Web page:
Wink the Other Eye
Wilton's Music Hall
This is being promoted as Wilton's first true Music Hall show since 1880 and indeed it does begin as a recreation of an old Music Hall bill with proprietor John Wilton as Chairman welcoming us to his own newly-opened Music Hall in 1859. A replacement for his former music room, this is now, he assures us 'the handsomest room in town.' Soon he is introducing a succession of performers delivering lively renditions of popular numbers with the audience joining in the choruses (song sheets provided in your programme).
Individual performances are linked not only by the Chairman's eulogistic introductions but also by dramatic episodes matched to the numbers which are not so much sketches in the entertainment as an on-going melodrama in themselves, though it takes a little while for this to be apparent. Some of these, and the Chairman's conversations with his artistes, also turn out to be designed as a potted history of the building and the Wiltons so that some numbers are delivered by characters who are not music hall artistes. 'The End of My Old Cigar,' for instance, is sung by a fireman come to inspect that hall's adherence to safety regulations, who turns out to be a bit of a pyromaniac, and the direct cause of the conflagration that destroyed the roof and damaged the building in 1877.
A strong and hard working company give the show great vitality. Except for Roy Weskin's commanding chairman, who nevertheless has a number of his own, they all double or treble as both various artistes and others, including a Salvationist campaigner and her son - though in packing 29 songs and all the other material into the evening's 2 hours 45 minutes (including two intervals) several numbers are somewhat truncated. The emphasis is more on early music room participation than on any recreation of original performances and the show is weakened by trying to do too many things at once. There are some too contemporary sounding references and allusions that disrupt the historical record and songs seem to be placed for convenience of topic links rather than in the chronological place that fits the history. I wondered whether some of the sexual gestures used would actually have been employed in a public entertainment then, while on the other hand some of the sexual innuendo of songs such as 'A Little of What You Fancy' seemed to be missed, though Suzie Chard's full-prowed Ria could not have been more saucily provocative.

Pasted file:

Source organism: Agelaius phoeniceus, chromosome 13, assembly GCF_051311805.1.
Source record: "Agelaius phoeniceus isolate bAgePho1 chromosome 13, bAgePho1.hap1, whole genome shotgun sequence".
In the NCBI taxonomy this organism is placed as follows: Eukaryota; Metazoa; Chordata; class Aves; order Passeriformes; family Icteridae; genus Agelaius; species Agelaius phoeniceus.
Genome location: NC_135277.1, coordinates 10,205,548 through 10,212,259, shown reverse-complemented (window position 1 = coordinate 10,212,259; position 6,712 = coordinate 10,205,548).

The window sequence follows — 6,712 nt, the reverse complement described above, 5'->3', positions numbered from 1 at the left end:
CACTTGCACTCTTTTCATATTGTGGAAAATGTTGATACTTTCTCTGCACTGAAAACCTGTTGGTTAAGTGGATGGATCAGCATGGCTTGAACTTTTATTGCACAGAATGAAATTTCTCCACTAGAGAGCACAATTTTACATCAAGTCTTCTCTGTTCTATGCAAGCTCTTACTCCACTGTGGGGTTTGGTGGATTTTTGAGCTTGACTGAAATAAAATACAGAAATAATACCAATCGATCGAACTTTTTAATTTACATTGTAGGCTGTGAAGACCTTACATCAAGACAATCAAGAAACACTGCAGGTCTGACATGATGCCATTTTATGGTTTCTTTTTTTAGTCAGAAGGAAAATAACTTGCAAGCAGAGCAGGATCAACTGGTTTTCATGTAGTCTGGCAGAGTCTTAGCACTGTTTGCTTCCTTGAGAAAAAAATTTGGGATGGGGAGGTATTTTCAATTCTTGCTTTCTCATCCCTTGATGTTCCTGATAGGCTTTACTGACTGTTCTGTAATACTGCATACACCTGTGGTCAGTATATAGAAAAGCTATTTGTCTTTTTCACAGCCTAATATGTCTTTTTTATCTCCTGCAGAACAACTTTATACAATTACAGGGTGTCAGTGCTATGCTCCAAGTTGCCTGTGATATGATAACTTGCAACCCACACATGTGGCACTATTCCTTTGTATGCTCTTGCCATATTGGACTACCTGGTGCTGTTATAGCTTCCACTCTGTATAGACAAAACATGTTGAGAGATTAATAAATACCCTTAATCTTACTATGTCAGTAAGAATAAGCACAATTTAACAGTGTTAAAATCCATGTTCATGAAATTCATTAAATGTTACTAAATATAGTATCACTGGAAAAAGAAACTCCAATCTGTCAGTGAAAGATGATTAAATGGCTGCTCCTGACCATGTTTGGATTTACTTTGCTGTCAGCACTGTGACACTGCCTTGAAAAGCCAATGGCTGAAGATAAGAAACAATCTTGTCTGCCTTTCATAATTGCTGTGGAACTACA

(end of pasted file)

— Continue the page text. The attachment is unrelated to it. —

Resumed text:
If this were presented simply as a musical bill it would be fine to have songs from every period of the halls, and they would not necessarily have to be sung in the characters of the performers with which they are associated, but since the early scenes of melodrama strand have Lulu Alexandra's innocent seeming ingénue Daisy being seduced by Burlington Bertie - a character not invented until twenty years after Wilton's closed, it does confuse things. (It was Vesta Tilley have first sang 'Bertie' in 1900, the version used here 'Burlington Bertie from Bow' is a number written for Ella Shields in 1915.) However, Kali Hughes in travesty makes a vivacious Bertie and since she can't have fathered a pregnant Daisy's baby that young woman is clearly not so innocent after all! Miss Hughes is also a delightful Mrs Wilton, running off with the man on the flying-trapeze and the spoilsport Salvationist. Mark Pearce is Champagne Charlie, with a scene reminding us that George Leybourne and his song were an early case of business sponsorship, and also Daisy's country bumpkin lover. David Morley gives us a number of lugubrious characters, including a drag Nellie Wallace, and Mike Sengelow brought a touch more reality to the playing with his room waiter and as the salvationist's son Joshua: he may have been named simply to fit the song 'Joshua' but he managed to turn this into a fuller character and his 'Girls, Wives and Kids' was the first number to really hit the right musical hall atmosphere, though he did have the advantage of having the house warmed up by several of his colleagues.
Whilst seeming to offer a history of Wilton's, dramatist Angus Barr has actually given us a rather vague overview of music hall in general - for he carries his narrative and his numbers up to the First World War and beyond, long after Wilton's had been turned into a Methodist Mission. His direction also seems a little unsure of what it is trying to do. We don't really believe in these performers as actual artistes, there's just a bit too much of a send up about them. He throws away an opportunity to give a serious history of the building and its performers while not give itself entirely over to recreating music hall -- and I couldn't help feeling that he was basing his ideas more on 'Late Joys' than the real thing. That doesn't stop me from being delighted to see all these familiar numbers performed in our oldest surviving music hall and performed by actors who were clearly relishing their work. Forget aspirations to anything other than having a good time and with a glass in your hand you could enjoy it almost as much as they do.
Ends Saturday 16th August.
Reviewer: Howard Loxton